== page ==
The independent appraisal does not indicate market value. Do not assume or expect that Richmond Mutual Bancorporation-Maryland’s valuation as indicated above means that the common stock will trade at or above the $10.00 purchase price after the reorganization and offering. Furthermore, the pricing ratios presented in the appraisal were used by RP Financial to estimate our pro forma appraised value for regulatory purposes and not to compare the relative value of shares of our common stock with the value of the capital stock of the peer group. The value of the capital stock of a particular company may be affected by a number of factors such as financial performance, asset size and market location.

 

For a more complete discussion of the amount of common stock we are offering for sale and the independent appraisal, see “The Reorganization and Offering − Stock Pricing and the Number of Shares to be Issued.”

 

How We Intend to Use the Proceeds from the Offering

 

We intend to (i) invest at least 50% of the net proceeds from the offering in First Bank Richmond, (ii) fund the loan to our employee stock ownership plan to finance its purchase of shares of common stock in the offering, (iii) contribute $1.25 million in cash to the charitable foundation, (iv) use approximately $5.0 million to redeem outstanding subordinated debentures and related trust preferred securities issued by First Mutual of Richmond-MHC which will be assumed by Richmond Mutual Bancorporation-Maryland in connection with the reorganization and (v) retain the remainder of the net proceeds from the offering at Richmond Mutual Bancorporation-Maryland. Therefore, assuming we sell 11,327,500 shares of common stock in the offering at the maximum of the offering range, resulting in net proceeds of $110.6 million, we intend to invest $55.3 million in First Bank Richmond, lend $9.5 million to our employee stock ownership plan to fund its purchase of shares of common stock (which may include, subject to market conditions, open market purchases after the completion of the reorganization and offering if the employee stock ownership plan is unable to purchase its shares in the subscription offering due to an oversubscription by our eligible account holders), use $1.25 million of the net proceeds to fund the cash contribution to the charitable foundation, use approximately $5.0 million to redeem outstanding subordinated debentures, and retain the remaining $39.6 million of the net proceeds at Richmond Mutual Bancorporation-Maryland.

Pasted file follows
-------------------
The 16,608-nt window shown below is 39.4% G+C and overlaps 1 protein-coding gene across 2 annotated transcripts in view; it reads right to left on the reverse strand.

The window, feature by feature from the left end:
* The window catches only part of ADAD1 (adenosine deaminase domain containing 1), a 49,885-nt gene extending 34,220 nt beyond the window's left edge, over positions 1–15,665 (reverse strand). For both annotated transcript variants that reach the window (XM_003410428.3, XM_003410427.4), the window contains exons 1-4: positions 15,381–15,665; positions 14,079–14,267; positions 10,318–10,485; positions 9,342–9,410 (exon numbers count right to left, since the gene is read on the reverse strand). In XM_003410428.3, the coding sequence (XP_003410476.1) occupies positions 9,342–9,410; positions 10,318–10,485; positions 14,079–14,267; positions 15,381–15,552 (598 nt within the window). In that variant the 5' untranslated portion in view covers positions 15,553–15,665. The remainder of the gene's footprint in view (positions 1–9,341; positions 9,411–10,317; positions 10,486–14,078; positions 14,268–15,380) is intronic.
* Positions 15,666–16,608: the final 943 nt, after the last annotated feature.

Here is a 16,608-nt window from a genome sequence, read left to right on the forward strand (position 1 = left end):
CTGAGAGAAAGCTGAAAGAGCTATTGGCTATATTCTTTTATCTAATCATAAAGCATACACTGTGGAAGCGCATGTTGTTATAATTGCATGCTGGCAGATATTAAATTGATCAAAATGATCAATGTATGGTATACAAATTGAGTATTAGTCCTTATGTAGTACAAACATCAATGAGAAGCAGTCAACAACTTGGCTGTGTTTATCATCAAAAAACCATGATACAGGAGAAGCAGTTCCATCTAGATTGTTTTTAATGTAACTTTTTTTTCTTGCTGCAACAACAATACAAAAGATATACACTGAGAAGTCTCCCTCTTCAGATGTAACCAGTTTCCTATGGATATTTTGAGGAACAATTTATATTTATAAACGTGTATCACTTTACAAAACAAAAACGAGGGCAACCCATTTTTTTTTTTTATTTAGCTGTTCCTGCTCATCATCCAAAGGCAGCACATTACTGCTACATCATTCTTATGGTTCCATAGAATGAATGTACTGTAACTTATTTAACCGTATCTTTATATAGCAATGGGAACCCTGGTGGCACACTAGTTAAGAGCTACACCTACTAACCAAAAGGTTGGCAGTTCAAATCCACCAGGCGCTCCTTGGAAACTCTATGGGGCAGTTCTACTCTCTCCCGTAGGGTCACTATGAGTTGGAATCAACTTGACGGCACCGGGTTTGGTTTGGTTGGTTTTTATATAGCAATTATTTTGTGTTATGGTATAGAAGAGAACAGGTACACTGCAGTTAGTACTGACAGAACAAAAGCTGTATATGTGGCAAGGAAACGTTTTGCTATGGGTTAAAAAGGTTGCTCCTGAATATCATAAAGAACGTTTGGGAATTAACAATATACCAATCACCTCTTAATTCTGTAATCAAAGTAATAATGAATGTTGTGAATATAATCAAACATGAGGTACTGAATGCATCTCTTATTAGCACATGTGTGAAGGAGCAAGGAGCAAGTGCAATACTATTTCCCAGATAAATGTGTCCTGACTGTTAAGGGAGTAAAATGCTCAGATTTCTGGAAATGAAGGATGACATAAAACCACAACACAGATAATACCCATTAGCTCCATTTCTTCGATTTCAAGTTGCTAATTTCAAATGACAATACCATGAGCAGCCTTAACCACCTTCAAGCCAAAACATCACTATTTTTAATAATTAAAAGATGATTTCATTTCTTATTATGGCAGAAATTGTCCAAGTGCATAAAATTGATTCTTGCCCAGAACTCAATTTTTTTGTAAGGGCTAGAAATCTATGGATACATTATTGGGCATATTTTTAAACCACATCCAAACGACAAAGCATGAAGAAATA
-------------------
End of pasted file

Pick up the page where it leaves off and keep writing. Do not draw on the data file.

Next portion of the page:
Richmond Mutual Bancorporation-Maryland expects to initially invest the net proceeds it retains from the offering in interest-earning deposits and securities issued by the U.S. government and its agencies or government sponsored enterprises, and as otherwise permitted under our investment policy. Richmond Mutual Bancorporation-Maryland may use a portion of the net proceeds to repurchase shares of our common stock in the future, although we are generally not permitted to do so during the first year following our reorganization, and may use a portion of the net proceeds to finance the possible acquisition of other financial institutions or other financial service businesses. We may also use the net proceeds for other general corporate purposes.